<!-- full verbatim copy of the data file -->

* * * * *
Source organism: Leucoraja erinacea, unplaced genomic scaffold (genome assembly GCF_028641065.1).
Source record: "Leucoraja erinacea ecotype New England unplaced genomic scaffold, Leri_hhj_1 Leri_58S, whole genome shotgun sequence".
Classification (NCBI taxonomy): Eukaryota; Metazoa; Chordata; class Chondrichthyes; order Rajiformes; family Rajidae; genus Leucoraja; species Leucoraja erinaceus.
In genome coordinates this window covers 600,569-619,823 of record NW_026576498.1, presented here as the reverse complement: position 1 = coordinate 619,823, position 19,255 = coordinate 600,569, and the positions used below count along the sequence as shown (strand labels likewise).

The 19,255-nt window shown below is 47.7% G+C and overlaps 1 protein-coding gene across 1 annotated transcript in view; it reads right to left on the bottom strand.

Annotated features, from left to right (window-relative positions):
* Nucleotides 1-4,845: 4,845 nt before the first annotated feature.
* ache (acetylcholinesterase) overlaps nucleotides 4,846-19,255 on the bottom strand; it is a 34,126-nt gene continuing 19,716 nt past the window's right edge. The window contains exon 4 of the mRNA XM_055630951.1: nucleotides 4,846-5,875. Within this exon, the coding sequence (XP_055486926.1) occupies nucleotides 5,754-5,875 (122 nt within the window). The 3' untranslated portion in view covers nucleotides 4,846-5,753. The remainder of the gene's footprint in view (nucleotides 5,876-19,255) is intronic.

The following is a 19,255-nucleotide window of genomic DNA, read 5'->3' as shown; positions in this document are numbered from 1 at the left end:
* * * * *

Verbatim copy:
Source organism: Leucoraja erinacea, unplaced genomic scaffold (genome assembly GCF_028641065.1).
Source record: "Leucoraja erinacea ecotype New England unplaced genomic scaffold, Leri_hhj_1 Leri_58S, whole genome shotgun sequence".
Classification (NCBI taxonomy): Eukaryota; Metazoa; Chordata; class Chondrichthyes; order Rajiformes; family Rajidae; genus Leucoraja; species Leucoraja erinaceus.
In genome coordinates this window covers 600,569-619,823 of record NW_026576498.1, presented here as the reverse complement: position 1 = coordinate 619,823, position 19,255 = coordinate 600,569, and the positions used below count along the sequence as shown (strand labels likewise).

The 19,255-nt window shown below is 47.7% G+C and overlaps 1 protein-coding gene across 1 annotated transcript in view; it reads right to left on the bottom strand.

Annotated features, from left to right (window-relative positions):
* Nucleotides 1-4,845: 4,845 nt before the first annotated feature.
* ache (acetylcholinesterase) overlaps nucleotides 4,846-19,255 on the bottom strand; it is a 34,126-nt gene continuing 19,716 nt past the window's right edge. The window contains exon 4 of the mRNA XM_055630951.1: nucleotides 4,846-5,875. Within this exon, the coding sequence (XP_055486926.1) occupies nucleotides 5,754-5,875 (122 nt within the window). The 3' untranslated portion in view covers nucleotides 4,846-5,753. The remainder of the gene's footprint in view (nucleotides 5,876-19,255) is intronic.

The following is a 19,255-nucleotide window of genomic DNA, read 5'->3' as shown; positions in this document are numbered from 1 at the left end: